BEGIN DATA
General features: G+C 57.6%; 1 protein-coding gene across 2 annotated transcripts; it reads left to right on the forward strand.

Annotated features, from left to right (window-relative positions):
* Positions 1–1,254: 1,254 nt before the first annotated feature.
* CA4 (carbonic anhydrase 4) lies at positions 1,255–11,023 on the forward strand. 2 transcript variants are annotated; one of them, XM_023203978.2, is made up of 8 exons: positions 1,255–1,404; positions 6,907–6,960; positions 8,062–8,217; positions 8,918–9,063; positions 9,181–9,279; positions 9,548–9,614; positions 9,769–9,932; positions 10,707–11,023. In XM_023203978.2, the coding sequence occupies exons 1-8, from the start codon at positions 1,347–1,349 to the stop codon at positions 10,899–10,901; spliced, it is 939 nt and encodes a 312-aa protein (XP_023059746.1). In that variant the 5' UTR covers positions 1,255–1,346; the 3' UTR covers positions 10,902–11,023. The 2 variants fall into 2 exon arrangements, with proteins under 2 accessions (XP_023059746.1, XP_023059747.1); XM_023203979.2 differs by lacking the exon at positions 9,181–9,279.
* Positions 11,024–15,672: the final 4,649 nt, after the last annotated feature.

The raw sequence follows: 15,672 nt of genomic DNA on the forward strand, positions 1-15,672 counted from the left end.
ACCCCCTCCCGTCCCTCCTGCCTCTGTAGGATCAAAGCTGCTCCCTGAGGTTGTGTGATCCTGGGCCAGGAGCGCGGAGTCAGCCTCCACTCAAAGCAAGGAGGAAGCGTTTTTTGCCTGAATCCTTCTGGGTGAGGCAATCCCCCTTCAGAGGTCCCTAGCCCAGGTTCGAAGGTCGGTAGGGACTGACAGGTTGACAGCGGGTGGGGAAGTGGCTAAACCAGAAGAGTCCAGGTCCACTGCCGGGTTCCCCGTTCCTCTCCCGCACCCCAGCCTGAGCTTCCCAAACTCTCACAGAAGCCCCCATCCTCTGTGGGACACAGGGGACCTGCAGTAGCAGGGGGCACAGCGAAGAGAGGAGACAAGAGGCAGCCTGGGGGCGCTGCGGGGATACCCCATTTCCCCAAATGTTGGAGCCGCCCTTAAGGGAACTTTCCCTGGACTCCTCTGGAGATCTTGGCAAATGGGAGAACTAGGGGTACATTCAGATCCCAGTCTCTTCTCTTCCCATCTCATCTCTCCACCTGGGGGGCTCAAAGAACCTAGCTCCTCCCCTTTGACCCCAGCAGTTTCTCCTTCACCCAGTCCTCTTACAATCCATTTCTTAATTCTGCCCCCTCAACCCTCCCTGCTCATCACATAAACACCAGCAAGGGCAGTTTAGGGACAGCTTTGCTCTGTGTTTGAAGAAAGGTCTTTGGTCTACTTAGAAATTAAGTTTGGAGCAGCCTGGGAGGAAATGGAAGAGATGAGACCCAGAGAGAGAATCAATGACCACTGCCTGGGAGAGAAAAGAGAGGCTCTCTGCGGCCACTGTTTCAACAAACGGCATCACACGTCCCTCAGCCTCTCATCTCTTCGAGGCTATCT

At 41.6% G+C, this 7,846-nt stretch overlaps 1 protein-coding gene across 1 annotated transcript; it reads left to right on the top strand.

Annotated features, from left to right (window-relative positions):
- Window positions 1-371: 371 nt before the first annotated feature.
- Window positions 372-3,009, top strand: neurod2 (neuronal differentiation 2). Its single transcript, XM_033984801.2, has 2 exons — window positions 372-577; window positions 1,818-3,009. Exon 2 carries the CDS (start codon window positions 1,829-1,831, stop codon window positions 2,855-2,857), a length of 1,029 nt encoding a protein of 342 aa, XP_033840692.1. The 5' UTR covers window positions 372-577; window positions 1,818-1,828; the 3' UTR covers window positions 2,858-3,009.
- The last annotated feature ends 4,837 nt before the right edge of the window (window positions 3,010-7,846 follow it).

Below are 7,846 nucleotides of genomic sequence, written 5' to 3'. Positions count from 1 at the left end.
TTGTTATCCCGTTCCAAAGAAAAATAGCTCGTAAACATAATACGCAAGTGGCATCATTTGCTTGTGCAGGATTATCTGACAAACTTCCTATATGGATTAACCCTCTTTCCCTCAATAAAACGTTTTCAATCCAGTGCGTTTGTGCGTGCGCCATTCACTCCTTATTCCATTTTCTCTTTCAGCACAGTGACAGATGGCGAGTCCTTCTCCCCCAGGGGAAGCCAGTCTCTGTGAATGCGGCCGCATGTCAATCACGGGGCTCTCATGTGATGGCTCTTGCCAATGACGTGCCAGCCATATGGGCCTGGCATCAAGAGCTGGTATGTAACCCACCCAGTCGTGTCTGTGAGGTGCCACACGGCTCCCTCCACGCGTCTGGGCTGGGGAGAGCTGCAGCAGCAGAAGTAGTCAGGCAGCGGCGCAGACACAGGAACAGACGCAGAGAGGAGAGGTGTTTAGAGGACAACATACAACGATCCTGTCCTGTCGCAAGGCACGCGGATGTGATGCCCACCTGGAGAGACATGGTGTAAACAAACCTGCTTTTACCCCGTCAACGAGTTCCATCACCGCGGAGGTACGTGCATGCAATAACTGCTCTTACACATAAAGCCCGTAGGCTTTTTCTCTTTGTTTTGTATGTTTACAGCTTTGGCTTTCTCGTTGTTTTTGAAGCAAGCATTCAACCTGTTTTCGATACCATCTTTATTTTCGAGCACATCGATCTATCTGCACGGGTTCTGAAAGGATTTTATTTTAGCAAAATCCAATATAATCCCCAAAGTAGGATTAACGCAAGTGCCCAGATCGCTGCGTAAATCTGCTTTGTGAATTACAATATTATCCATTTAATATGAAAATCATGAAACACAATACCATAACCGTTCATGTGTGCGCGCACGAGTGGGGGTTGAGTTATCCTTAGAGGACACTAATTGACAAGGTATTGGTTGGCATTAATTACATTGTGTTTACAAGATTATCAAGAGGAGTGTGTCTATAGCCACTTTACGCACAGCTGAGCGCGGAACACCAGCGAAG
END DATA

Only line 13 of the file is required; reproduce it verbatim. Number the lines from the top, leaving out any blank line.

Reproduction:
Below are 7,846 nucleotides of genomic sequence, written 5' to 3'. Positions count from 1 at the left end.